Inconsistency in field naming rules - Forum - OpenEdge Development - Progress Community

Inconsistency in field naming rules

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Inconsistency in field naming rules

  • I just found that the naming rules for dynamic temp-table fields differ from those for static temp-table fields.

    This will not compile:

    DEFINE TEMP-TABLE foo

    FIELD Publisher(s) as CHARACTER.

    This compiles (and works) just fine:

    hTT:ADD-NEW-FIELD("Publisher(s)", "char", 0, "x(8)", "", "Publisher(s)", "Publisher(s)").

    Has anyone else noticed this? Is it a bug? Feature?

     

    Thanks,

     

    Tom

  • Tom,
     
    I would consider it to be a bug.  Not sure if development would agree.
     
    Brian

  • I opened a case.
     
    Thanks,
     
    Tom
     
  • Tom,

    I have grabbed that case & will let you know what they say.

    Brian

  • To allay the suspense... I agree - it is a bug.

  • hmm… I would say a ‘harmless’ one, and for backward compatibility sake hope this will still work :)

    DEF VAR tt AS HANDLE.

    CREATE TEMP-TABLE tt.

    tt:ADD-NEW-FIELD('character', 'character').

    tt:TEMP-TABLE-PREPARE('mytt').

    MESSAGE tt:DEFAULT-BUFFER-HANDLE:BUFFER-FIELD(1):NAME VIEW-AS ALERT-BOX.

    FINALLY:
        DELETE OBJECT tt NO-ERROR.
    END.


    we’re using that ‘feature’ for both jdbc driver and strongloop (node.js) connector… mainly as field ‘alias’, if the ‘fix’ is to throw error on add-new-field if field name is a Progress keyword this will break our alias feature :(


  • also,

    in SQL there is the concept of "delimited identifiers" (i.e names enclosed in quotes) to get around problems like that and also names that conflict with keywords.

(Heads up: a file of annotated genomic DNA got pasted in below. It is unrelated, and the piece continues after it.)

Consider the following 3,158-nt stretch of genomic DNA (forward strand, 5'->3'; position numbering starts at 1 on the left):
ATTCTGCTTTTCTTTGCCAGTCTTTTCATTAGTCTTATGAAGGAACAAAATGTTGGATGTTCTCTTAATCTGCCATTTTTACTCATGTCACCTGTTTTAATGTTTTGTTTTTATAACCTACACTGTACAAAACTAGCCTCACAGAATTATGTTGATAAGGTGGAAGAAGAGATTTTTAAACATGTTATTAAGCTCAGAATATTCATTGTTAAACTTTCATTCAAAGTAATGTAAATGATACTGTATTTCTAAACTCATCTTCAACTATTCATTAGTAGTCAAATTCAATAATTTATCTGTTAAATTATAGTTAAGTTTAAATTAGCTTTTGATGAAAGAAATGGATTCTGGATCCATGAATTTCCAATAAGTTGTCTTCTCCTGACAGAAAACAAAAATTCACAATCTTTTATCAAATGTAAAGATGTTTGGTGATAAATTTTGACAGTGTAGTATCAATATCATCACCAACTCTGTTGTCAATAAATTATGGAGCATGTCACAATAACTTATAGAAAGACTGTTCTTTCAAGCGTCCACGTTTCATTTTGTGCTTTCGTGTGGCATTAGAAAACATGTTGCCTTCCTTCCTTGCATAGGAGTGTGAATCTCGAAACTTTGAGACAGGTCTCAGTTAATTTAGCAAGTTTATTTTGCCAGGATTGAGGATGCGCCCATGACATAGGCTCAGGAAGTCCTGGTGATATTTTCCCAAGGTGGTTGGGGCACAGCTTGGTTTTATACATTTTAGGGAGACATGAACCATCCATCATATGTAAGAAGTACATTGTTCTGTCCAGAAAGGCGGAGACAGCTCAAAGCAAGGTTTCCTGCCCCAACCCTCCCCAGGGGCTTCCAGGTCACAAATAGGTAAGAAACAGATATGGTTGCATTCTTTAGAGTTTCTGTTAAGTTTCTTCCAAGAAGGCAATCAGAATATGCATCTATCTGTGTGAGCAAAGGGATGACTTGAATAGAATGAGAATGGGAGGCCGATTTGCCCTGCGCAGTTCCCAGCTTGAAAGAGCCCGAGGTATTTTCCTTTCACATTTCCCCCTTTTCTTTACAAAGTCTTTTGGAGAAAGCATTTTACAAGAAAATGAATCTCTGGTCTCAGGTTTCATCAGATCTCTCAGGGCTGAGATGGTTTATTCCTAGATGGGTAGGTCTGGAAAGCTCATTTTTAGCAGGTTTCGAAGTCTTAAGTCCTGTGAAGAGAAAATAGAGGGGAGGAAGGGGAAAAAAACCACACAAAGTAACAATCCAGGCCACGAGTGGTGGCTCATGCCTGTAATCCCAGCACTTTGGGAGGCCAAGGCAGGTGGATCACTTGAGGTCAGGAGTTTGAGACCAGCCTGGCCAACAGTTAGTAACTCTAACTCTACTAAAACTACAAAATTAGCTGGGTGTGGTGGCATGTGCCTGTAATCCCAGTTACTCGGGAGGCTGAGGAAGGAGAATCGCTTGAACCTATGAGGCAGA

Using that idea, you would say

    DEFINE TEMP-TABLE "find"

    FIELD "Publisher(s)" as CHARACTER.

    and then you could say find "find" where "Publisher(s)" = "Laura".

  • I have submitted bug number PSC00346838 for this.

  • have no problem if compiler could be extended to allow keywords in static data access if table/fields’s names are quoted… but broking something that works, agree might have been a hidden gem for most, just because was discovered and found of no use by someone else shouldn’t probably be top priority but have to agree Im a bit puzzled on how bugs gets categorised there :(

    something that works ok, although maybe not by-design, is hardly a bug… a bug is when something doesn’t do what it was designed to do

    beside, static and dynamic data access is totally different… for dynamic data access the compiler doesn’t help much and can’t get confused as in case of static access, hence why having same restrictions if there is nothing that requires that?


    Marian Edu

    Acorn IT 
    +40 740 036 212

  • Marian,
     
    I would say that if using parentheses in table field names was not part of the design (which it was not) then that is indeed a bug simply because it was NOT part of the design.